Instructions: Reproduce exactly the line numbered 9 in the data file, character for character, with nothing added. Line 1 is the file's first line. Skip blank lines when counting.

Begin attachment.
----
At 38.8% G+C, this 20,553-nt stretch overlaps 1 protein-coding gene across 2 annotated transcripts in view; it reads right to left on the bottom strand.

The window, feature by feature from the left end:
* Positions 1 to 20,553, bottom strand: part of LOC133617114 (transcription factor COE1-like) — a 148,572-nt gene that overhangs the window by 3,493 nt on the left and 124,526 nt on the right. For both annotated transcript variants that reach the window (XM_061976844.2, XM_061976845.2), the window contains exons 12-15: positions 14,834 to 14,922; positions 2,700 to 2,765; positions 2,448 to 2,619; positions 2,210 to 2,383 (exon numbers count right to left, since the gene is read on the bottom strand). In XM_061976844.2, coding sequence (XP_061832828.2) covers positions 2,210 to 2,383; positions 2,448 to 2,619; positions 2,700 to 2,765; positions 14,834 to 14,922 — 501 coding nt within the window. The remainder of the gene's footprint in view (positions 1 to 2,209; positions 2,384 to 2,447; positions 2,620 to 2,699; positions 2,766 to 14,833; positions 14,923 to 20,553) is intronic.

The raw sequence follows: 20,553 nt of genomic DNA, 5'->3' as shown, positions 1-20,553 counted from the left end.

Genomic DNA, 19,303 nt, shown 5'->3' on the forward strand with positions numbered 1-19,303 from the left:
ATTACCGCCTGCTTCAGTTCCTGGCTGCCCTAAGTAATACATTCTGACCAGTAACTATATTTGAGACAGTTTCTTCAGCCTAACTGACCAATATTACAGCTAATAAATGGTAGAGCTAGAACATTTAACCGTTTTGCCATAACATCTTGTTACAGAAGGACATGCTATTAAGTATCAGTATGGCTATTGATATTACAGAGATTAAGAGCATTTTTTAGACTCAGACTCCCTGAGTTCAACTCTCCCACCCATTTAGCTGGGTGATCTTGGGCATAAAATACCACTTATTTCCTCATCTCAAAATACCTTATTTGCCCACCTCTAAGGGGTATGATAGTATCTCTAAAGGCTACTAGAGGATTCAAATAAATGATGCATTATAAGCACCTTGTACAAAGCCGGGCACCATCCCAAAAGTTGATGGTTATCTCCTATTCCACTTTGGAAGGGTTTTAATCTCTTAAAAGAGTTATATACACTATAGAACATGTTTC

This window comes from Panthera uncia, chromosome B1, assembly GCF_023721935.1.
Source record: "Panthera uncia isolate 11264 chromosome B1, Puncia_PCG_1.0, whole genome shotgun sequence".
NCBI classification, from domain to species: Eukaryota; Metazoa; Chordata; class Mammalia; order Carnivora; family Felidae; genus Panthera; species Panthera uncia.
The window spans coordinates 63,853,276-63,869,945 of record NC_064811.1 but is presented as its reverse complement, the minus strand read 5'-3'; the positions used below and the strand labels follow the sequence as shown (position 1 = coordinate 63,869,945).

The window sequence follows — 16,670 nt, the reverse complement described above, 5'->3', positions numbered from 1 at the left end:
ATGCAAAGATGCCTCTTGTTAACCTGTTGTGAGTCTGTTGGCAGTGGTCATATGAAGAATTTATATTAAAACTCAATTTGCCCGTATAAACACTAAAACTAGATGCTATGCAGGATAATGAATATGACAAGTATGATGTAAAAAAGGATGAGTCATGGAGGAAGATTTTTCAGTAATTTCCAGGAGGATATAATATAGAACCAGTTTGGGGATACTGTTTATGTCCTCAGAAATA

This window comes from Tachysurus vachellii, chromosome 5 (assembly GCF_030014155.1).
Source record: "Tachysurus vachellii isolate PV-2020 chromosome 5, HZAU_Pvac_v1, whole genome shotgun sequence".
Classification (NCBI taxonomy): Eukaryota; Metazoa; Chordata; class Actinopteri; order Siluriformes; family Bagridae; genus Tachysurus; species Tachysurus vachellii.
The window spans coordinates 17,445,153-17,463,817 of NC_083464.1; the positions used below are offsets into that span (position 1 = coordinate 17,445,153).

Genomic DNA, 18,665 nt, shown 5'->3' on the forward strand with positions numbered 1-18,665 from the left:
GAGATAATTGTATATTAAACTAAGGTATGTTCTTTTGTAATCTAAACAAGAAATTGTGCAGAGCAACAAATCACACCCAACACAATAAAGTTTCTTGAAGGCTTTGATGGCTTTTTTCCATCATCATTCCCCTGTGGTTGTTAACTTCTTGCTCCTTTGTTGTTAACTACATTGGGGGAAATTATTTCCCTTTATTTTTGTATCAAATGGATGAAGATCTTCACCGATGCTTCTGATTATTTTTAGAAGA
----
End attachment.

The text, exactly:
NCBI classification, from domain to species: Eukaryota; Metazoa; Chordata; class Mammalia; order Carnivora; family Felidae; genus Panthera; species Panthera uncia.